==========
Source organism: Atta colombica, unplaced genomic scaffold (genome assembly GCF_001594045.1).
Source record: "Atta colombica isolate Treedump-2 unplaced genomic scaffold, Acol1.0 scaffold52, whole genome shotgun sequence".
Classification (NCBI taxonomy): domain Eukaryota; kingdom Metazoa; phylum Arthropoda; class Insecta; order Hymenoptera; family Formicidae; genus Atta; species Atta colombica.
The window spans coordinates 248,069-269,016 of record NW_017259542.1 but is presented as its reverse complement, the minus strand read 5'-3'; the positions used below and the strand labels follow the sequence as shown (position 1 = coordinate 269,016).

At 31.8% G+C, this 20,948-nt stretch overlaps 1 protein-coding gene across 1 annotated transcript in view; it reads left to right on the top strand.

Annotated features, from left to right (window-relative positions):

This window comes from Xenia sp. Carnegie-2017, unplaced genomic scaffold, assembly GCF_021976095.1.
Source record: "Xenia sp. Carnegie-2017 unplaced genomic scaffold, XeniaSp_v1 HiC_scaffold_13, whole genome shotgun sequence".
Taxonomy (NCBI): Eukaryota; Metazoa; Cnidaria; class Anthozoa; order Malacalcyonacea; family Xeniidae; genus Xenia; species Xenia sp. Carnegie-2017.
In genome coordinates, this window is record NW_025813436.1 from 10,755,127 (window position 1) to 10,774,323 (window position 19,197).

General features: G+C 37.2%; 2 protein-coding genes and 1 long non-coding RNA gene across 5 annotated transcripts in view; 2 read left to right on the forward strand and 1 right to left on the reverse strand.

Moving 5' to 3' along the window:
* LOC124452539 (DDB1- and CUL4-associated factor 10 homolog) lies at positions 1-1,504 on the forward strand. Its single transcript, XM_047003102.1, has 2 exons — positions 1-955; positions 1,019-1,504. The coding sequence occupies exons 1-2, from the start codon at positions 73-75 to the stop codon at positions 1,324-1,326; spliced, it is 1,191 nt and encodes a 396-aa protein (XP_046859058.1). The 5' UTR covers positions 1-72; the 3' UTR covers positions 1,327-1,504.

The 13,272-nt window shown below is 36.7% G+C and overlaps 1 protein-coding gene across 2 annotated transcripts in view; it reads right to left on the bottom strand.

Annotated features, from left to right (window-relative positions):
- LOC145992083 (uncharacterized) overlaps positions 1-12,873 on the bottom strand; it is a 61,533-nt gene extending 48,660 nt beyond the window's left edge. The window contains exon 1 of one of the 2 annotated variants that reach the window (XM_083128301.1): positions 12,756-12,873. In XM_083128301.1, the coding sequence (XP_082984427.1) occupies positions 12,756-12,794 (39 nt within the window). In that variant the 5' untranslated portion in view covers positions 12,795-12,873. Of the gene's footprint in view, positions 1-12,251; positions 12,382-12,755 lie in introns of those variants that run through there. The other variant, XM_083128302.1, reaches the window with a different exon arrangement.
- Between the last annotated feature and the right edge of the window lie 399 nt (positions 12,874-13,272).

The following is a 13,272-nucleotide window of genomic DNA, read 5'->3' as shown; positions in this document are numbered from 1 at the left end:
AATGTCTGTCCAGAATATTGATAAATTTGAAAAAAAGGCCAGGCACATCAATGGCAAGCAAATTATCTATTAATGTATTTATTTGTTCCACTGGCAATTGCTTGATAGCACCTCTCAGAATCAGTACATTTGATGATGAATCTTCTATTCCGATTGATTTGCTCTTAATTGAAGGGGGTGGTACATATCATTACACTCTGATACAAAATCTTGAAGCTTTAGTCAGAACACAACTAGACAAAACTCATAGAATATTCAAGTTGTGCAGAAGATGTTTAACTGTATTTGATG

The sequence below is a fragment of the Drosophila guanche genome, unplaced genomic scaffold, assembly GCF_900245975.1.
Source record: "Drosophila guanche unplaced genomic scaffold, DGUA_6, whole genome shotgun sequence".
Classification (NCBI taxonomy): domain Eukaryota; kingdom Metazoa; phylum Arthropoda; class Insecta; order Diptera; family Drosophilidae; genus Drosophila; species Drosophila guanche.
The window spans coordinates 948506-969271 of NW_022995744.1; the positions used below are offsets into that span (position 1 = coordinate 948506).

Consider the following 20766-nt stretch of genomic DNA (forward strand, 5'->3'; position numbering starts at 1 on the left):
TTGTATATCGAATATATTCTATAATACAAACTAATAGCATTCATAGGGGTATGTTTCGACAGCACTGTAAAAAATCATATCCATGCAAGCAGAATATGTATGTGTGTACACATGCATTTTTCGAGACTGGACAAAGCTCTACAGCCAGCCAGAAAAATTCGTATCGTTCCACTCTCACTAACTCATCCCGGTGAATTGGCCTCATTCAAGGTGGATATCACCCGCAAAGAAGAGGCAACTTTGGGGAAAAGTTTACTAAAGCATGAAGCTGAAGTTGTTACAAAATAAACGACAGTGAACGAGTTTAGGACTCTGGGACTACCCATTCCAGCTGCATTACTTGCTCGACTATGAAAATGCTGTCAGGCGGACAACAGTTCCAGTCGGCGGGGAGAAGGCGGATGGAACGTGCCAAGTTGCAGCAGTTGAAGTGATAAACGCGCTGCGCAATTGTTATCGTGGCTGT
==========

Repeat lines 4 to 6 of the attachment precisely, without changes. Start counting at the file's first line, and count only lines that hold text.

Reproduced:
The window spans coordinates 248,069-269,016 of record NW_017259542.1 but is presented as its reverse complement, the minus strand read 5'-3'; the positions used below and the strand labels follow the sequence as shown (position 1 = coordinate 269,016).

At 31.8% G+C, this 20,948-nt stretch overlaps 1 protein-coding gene across 1 annotated transcript in view; it reads left to right on the top strand.

Annotated features, from left to right (window-relative positions):